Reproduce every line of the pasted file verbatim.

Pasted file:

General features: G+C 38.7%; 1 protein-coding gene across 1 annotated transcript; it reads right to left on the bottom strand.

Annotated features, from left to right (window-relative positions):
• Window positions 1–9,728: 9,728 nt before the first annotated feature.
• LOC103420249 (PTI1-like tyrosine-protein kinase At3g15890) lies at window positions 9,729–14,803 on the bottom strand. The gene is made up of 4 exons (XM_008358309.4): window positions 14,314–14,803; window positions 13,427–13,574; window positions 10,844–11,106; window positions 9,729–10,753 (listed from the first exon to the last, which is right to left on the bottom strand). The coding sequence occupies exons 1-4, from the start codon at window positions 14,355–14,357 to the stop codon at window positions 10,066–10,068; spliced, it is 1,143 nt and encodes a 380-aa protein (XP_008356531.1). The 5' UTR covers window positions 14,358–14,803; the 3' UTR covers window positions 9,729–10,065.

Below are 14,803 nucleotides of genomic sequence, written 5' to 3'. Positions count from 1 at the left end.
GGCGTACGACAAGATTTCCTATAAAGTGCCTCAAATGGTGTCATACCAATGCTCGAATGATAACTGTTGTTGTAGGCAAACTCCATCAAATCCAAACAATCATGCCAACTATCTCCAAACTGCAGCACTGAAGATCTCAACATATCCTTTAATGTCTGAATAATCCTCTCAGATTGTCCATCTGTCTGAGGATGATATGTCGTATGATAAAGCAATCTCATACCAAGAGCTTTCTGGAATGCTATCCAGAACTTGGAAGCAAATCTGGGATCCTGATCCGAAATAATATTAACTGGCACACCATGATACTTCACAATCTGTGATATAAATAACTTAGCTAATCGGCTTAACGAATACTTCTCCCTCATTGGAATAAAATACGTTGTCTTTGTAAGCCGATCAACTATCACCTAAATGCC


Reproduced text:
General features: G+C 38.7%; 1 protein-coding gene across 1 annotated transcript; it reads right to left on the bottom strand.

Annotated features, from left to right (window-relative positions):
• Window positions 1–9,728: 9,728 nt before the first annotated feature.
• LOC103420249 (PTI1-like tyrosine-protein kinase At3g15890) lies at window positions 9,729–14,803 on the bottom strand. The gene is made up of 4 exons (XM_008358309.4): window positions 14,314–14,803; window positions 13,427–13,574; window positions 10,844–11,106; window positions 9,729–10,753 (listed from the first exon to the last, which is right to left on the bottom strand). The coding sequence occupies exons 1-4, from the start codon at window positions 14,355–14,357 to the stop codon at window positions 10,066–10,068; spliced, it is 1,143 nt and encodes a 380-aa protein (XP_008356531.1). The 5' UTR covers window positions 14,358–14,803; the 3' UTR covers window positions 9,729–10,065.

Below are 14,803 nucleotides of genomic sequence, written 5' to 3'. Positions count from 1 at the left end.
GGCGTACGACAAGATTTCCTATAAAGTGCCTCAAATGGTGTCATACCAATGCTCGAATGATAACTGTTGTTGTAGGCAAACTCCATCAAATCCAAACAATCATGCCAACTATCTCCAAACTGCAGCACTGAAGATCTCAACATATCCTTTAATGTCTGAATAATCCTCTCAGATTGTCCATCTGTCTGAGGATGATATGTCGTATGATAAAGCAATCTCATACCAAGAGCTTTCTGGAATGCTATCCAGAACTTGGAAGCAAATCTGGGATCCTGATCCGAAATAATATTAACTGGCACACCATGATACTTCACAATCTGTGATATAAATAACTTAGCTAATCGGCTTAACGAATACTTCTCCCTCATTGGAATAAAATACGTTGTCTTTGTAAGCCGATCAACTATCACCTAAATGCC